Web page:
Nothing in Common

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Nothing In Common
Nothing in common movie poster.jpg
Theatrical release poster
Directed byGarry Marshall
Written byRick Podell
Michael Preminger
Produced byAlexandra Rose
Nick Abdo (associate producer)
Roger M. Rothstein (executive producer)
CinematographyJohn A. Alonzo
Edited byGlenn Farr
Music byPatrick Leonard
Delphi Films
Distributed byTriStar Pictures
Release date
  • July 30, 1986 (1986-07-30) (United States)
Running time
118 minutes
CountryUnited States
BudgetUS$12 million
Box office$32,324,557

Nothing in Common is a 1986 American comedy-drama film directed by Garry Marshall. It stars Tom Hanks and Jackie Gleason in Gleason's final film role; he was suffering from cancer during the production and died less than a year after the film's release.

The film was not considered a big financial success on initial release, though it became more popular as Hanks' fame grew. It is considered by some to be a pivotal role in Hanks' career because it marked his transition from less developed comedic roles to leads in more serious stories, and many critics also praised Gleason's performance.


David Basner, a shallow, childish yuppie recently promoted at his Chicago ad agency, returns to work from a vacation. His parents have separated after 36 years of marriage and he must care for his aging, bitter father, Max, and support his emotionally fragile mother, Lorraine. His father has just been fired after 35 years in the garment industry.

Although his ex-girlfriend, Donna, is sympathetic, she tells him he ought to "grow up". David believes that if he became less child-like, his advertising work could be adversely affected.

David is developing a commercial for Colonial Airlines, owned by the rich and bullish Andrew Woolridge. A successful ad campaign would likely gain him a partnership in his company. David develops a relationship with Woolridge's daughter, Cheryl Ann Wayne. His father is well aware of his playboy nature, and is critical of his frivolous lifestyle.

His parents each begin to rely more on David. His mother needs help moving to a new apartment. His father needs to be driven to his doctor. David is awakened late one night when his mother's date ends badly, and she reveals that Max humiliated her sexually and was unfaithful. Confronting his father, he tells him, "Tomorrow I'm shooting a commercial about a family who loves each other, who cares about each other. I'm fakin' it." David becomes distracted by his attention demanding parents, which affects his work.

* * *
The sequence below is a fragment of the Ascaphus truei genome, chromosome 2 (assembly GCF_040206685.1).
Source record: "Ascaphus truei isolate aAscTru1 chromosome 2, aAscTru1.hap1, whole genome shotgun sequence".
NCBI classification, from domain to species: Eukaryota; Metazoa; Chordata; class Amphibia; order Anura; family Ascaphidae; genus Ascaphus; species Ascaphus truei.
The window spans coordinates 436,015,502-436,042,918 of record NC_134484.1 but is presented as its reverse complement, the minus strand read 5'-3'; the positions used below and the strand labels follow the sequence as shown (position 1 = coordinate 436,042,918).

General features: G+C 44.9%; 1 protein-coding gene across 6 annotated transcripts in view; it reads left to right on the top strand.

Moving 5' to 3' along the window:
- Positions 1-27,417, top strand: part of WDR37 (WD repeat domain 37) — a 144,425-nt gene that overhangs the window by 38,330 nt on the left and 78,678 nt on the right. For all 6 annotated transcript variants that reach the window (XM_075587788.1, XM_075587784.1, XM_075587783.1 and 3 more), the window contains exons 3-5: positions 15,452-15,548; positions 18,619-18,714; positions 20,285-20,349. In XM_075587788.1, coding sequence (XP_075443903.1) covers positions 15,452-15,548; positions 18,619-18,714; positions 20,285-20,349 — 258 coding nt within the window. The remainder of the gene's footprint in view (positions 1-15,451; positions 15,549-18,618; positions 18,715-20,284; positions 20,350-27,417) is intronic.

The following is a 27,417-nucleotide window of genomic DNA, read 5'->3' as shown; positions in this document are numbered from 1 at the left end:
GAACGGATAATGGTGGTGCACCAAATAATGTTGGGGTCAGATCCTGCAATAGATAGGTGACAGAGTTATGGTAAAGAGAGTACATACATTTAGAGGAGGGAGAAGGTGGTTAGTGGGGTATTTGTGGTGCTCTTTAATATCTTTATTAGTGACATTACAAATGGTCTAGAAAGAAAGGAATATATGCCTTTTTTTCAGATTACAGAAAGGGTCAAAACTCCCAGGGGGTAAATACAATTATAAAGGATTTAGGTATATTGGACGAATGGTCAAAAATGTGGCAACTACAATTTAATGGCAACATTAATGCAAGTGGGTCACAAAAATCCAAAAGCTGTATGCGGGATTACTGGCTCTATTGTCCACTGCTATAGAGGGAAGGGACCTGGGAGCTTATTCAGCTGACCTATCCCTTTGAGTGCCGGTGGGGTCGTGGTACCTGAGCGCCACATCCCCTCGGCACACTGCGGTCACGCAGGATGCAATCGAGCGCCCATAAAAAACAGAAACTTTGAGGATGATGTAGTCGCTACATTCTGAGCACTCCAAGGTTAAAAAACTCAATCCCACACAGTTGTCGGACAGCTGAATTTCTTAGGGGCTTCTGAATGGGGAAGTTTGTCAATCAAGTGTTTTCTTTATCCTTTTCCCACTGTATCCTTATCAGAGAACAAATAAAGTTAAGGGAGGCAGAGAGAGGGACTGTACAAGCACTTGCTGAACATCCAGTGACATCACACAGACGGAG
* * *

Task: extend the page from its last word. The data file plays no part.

As a peace offering, David takes Max out to a club to hear some jazz music. He discovers that Max is severely diabetic and hasn't been following his diet. As a result, Max requires amputation of some toes and a foot. He and Lorraine discuss their life together, and she condemns him for his abuse. Privately, Max is overwhelmed with regret.

Woolridge insists that David accompany him to New York to promote the new ad campaign, which would prevent him from being present for Max's surgery. When David refuses, he loses the account. His boss Charlie is sympathetic and assures him he will intercede with Woolridge, giving David time to be with his father.

Confiding with Donna about the situation at work and his father's health problems, she gives David a sympathetic ear. He reaches out for her hand, and they show to be mutually interested again.

David brings Max home from the hospital, who tells him, "You were the last person I thought would ever come through for me." When David returns to his job, he takes him along while he shoots commercials.


Critical reception[edit]

The film received mixed reviews from critics. Review aggregator Rotten Tomatoes reports that 54% out of 24 professional critics gave the film a positive review, with an average score of 5.9/10.[1]

Roger Ebert of The Chicago Sun-Times awarded the film a 2.5 out of 4 stars and stated in his review, "The movie splits in two, starting out as a wise-guy comedy and ending up as the heart-breaking story of a yuppie who is trying to understand his bitter, lonely parents."[2]

Audiences polled by CinemaScore gave the film an average grade of "A−" on an A+ to F scale.[3]


  1. "Nothing in Common" by Thompson Twins - 3:30
  2. "Burning of the Heart" by Richard Marx - 4:15
  3. "If It Wasn't Love" by Carly Simon - 4:18
  4. "Over the Weekend" by Nick Heyward - 3:58
  5. "Loving Strangers" (David's Theme From Nothing In Common) by Christopher Cross - 4:03
  6. "Until You Say You Love Me" by Aretha Franklin - 4:50
  7. "Don't Forget to Dance" by The Kinks - 4:35
  8. "No One's Gonna Love You" by Real To Reel - 4:12
  9. "Seven Summers" by Cruzados - 4:38
  10. Instrumental Theme by Patrick Leonard - 2:08

The soundtrack was released on LP, CD and cassette in 1986 by Arista Records.

Television series[edit]

The movie inspired a short-lived NBC sitcom in 1987 that was scheduled to follow the highly rated Cheers. Due to audience drop-off, the sitcom was cancelled. The series starred Todd Waring as David Basner and Bill Macy as his father Max Basner.

See also[edit]


  1. ^ Nothing in Common - Rotten Tomatoes
  2. ^ "Nothing in Common". Roger Ebert. 1986-07-30. Retrieved 2018-04-11.
  3. ^ "Home - Cinemascore". Cinemascore. Retrieved 28 December 2019.

External links[edit]